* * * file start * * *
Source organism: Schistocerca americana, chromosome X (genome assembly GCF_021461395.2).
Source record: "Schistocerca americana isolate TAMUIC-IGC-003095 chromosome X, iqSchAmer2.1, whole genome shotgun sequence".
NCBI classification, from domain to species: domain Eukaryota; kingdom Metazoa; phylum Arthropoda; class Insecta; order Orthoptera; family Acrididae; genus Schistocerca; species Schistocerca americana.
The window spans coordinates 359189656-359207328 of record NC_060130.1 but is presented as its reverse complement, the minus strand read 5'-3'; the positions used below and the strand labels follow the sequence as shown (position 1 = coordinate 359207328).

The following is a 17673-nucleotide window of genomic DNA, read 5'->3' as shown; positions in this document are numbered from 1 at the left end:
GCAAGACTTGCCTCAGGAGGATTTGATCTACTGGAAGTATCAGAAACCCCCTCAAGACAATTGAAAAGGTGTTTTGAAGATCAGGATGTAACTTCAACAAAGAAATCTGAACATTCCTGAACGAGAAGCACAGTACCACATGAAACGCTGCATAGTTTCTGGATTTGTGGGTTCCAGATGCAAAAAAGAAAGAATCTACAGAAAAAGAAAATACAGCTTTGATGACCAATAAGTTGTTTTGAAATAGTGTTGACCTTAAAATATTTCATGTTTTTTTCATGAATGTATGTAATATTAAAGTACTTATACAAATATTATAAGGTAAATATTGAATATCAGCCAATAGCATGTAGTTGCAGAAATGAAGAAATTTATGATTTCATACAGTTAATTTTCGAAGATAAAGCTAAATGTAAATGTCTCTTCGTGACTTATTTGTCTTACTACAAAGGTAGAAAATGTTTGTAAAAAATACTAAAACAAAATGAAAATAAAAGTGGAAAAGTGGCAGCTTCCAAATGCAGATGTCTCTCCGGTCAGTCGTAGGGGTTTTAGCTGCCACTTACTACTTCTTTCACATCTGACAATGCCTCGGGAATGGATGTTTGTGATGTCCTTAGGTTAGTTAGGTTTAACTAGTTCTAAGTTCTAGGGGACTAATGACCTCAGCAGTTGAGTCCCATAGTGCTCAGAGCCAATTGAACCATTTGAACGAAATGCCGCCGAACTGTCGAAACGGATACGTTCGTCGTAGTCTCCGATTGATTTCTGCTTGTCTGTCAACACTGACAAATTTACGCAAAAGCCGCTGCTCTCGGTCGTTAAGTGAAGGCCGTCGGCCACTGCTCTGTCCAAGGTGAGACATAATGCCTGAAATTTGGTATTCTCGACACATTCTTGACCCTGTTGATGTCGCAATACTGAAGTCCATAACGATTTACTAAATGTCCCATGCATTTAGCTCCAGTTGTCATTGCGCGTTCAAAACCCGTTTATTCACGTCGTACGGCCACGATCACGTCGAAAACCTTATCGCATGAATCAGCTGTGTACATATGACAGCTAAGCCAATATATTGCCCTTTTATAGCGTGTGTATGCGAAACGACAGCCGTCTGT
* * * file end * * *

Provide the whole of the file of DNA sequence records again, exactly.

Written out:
Source organism: Schistocerca americana, chromosome X (genome assembly GCF_021461395.2).
Source record: "Schistocerca americana isolate TAMUIC-IGC-003095 chromosome X, iqSchAmer2.1, whole genome shotgun sequence".
NCBI classification, from domain to species: domain Eukaryota; kingdom Metazoa; phylum Arthropoda; class Insecta; order Orthoptera; family Acrididae; genus Schistocerca; species Schistocerca americana.
The window spans coordinates 359189656-359207328 of record NC_060130.1 but is presented as its reverse complement, the minus strand read 5'-3'; the positions used below and the strand labels follow the sequence as shown (position 1 = coordinate 359207328).

The following is a 17673-nucleotide window of genomic DNA, read 5'->3' as shown; positions in this document are numbered from 1 at the left end:
GCAAGACTTGCCTCAGGAGGATTTGATCTACTGGAAGTATCAGAAACCCCCTCAAGACAATTGAAAAGGTGTTTTGAAGATCAGGATGTAACTTCAACAAAGAAATCTGAACATTCCTGAACGAGAAGCACAGTACCACATGAAACGCTGCATAGTTTCTGGATTTGTGGGTTCCAGATGCAAAAAAGAAAGAATCTACAGAAAAAGAAAATACAGCTTTGATGACCAATAAGTTGTTTTGAAATAGTGTTGACCTTAAAATATTTCATGTTTTTTTCATGAATGTATGTAATATTAAAGTACTTATACAAATATTATAAGGTAAATATTGAATATCAGCCAATAGCATGTAGTTGCAGAAATGAAGAAATTTATGATTTCATACAGTTAATTTTCGAAGATAAAGCTAAATGTAAATGTCTCTTCGTGACTTATTTGTCTTACTACAAAGGTAGAAAATGTTTGTAAAAAATACTAAAACAAAATGAAAATAAAAGTGGAAAAGTGGCAGCTTCCAAATGCAGATGTCTCTCCGGTCAGTCGTAGGGGTTTTAGCTGCCACTTACTACTTCTTTCACATCTGACAATGCCTCGGGAATGGATGTTTGTGATGTCCTTAGGTTAGTTAGGTTTAACTAGTTCTAAGTTCTAGGGGACTAATGACCTCAGCAGTTGAGTCCCATAGTGCTCAGAGCCAATTGAACCATTTGAACGAAATGCCGCCGAACTGTCGAAACGGATACGTTCGTCGTAGTCTCCGATTGATTTCTGCTTGTCTGTCAACACTGACAAATTTACGCAAAAGCCGCTGCTCTCGGTCGTTAAGTGAAGGCCGTCGGCCACTGCTCTGTCCAAGGTGAGACATAATGCCTGAAATTTGGTATTCTCGACACATTCTTGACCCTGTTGATGTCGCAATACTGAAGTCCATAACGATTTACTAAATGTCCCATGCATTTAGCTCCAGTTGTCATTGCGCGTTCAAAACCCGTTTATTCACGTCGTACGGCCACGATCACGTCGAAAACCTTATCGCATGAATCAGCTGTGTACATATGACAGCTAAGCCAATATATTGCCCTTTTATAGCGTGTGTATGCGAAACGACAGCCGTCTGT